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Fight For Ethical Fashion Practices Continues Following Reauthorisation


Tuesday, 4th September 2018 at 5:48 pm
Maggie Coggan, Journalist
An ethical clothing body says they will push for greater transparency, and protect rights for workers in the fashion industry, after receiving an unprecedented 10 year reauthorisation from the Australian Competition and Consumer Commission. 


Tuesday, 4th September 2018
at 5:48 pm
Maggie Coggan, Journalist


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Fight For Ethical Fashion Practices Continues Following Reauthorisation
Tuesday, 4th September 2018 at 5:48 pm

An ethical clothing body says they will push for greater transparency, and protect rights for workers in the fashion industry, after receiving an unprecedented 10 year reauthorisation from the Australian Competition and Consumer Commission.    

The reauthorisation of Ethical Clothing Australia’s (ECA) Code of Practice, will allow them to continue to govern the working conditions of textile, clothing and footwear workers, with relevant legal protection from the ACCC.

ECA national manager, Angela Bell, told Pro Bono News the extended authorisation would give them “more time and space” to develop relationships with brands, and promote the work of textile, clothing and footwear (TCF) businesses.    

“Previously it had been granted for five years or less, so having the reauthorisation for 10 years means we can go about the fundamentals of our work and continue engaging with governments and encourage further development of local and ethical procurement policies,” Bell said.  

She said it also meant ECA was able to “introduce changes to the code”, which lifted the administrative burden for businesses.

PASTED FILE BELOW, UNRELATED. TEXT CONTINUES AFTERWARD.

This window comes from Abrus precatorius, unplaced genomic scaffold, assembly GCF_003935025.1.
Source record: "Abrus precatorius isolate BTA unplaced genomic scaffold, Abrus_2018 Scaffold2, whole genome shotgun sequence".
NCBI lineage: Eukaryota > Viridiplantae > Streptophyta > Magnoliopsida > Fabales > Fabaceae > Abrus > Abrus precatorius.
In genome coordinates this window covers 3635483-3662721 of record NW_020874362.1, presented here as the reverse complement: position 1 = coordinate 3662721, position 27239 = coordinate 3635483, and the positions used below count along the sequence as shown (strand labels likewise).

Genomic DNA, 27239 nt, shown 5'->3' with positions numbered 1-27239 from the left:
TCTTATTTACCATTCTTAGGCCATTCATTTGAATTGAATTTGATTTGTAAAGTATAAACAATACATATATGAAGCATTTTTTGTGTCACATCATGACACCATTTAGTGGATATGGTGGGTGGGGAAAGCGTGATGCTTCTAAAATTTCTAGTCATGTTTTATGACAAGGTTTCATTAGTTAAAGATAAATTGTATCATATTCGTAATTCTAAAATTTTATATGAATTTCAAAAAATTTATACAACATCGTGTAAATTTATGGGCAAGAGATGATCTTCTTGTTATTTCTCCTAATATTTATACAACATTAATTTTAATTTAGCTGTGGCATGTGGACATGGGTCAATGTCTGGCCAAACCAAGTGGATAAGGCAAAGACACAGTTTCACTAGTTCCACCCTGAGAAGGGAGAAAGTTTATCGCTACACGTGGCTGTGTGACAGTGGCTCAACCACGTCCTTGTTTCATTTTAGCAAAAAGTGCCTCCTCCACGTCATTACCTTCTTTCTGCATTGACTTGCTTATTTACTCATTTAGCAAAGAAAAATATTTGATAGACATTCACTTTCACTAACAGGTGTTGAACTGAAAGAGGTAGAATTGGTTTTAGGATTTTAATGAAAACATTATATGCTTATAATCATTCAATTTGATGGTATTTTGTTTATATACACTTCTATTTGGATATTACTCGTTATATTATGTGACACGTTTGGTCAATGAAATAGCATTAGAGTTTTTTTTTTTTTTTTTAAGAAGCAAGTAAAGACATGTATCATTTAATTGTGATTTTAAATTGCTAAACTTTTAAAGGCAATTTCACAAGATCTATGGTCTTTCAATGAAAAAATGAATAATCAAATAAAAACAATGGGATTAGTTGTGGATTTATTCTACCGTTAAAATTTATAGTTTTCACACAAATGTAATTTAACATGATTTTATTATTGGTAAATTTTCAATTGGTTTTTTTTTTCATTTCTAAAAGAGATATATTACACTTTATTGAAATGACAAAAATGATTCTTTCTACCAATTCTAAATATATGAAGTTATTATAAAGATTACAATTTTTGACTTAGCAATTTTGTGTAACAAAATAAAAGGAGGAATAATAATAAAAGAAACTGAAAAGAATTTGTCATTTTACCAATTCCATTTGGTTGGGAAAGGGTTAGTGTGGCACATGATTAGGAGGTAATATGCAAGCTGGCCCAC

“These changes are definitely a positive outcome, as it removes the doubling up of information and means less paperwork for the businesses and the suppliers involved.”  

The ACCC said they “examined the possibility” the code could force businesses seeking ethical accreditation to incur increased cost, leading to “anti-competitive detriment”.

The commission decided the risk of this happening was “minimal” however as the code was voluntary.

Bell said it was ECA’s role to “resolve any compliance issues” during the accreditation process, but ultimately it was up to the business if they wanted to participate or not.  

“The program educates these businesses owners and  their supply chain participants about their legal obligations under the award and relevant occupational health and safety legislation,” she said.

“This not only means you’re ensuring that you are legally compliant, but that businesses can demonstrate to the public they are producing ethical clothing, footwear or textiles in Australia.”  

Deputy chair of the ACCC, Delia Rickard, said the certification trademark allowed consumers to buy products “with confidence” from businesses that “aren’t exploiting workers”.

“Consumers are becoming increasingly aware of the impact of unethical practices on vulnerable workers and some are changing their buying habits as a result,” Rickard said.

Bell added that questions around fashion ethics were “now mainstream”, and central to fashion weeks and in the fashion press.  

“We’ve seen increased interest in the growth of ethical and sustainable clothing in the last five years, and we’d like to see ECA continue to be a key agent of this growth, a return to local manufacturing and the retention of vital skills needed for the industry to flourish,” she said.

The reauthorisation will take effect from 21 September 2018.


Maggie Coggan  |  Journalist  |  @MaggieCoggan

Maggie Coggan is a journalist at Pro Bono News covering the social sector.


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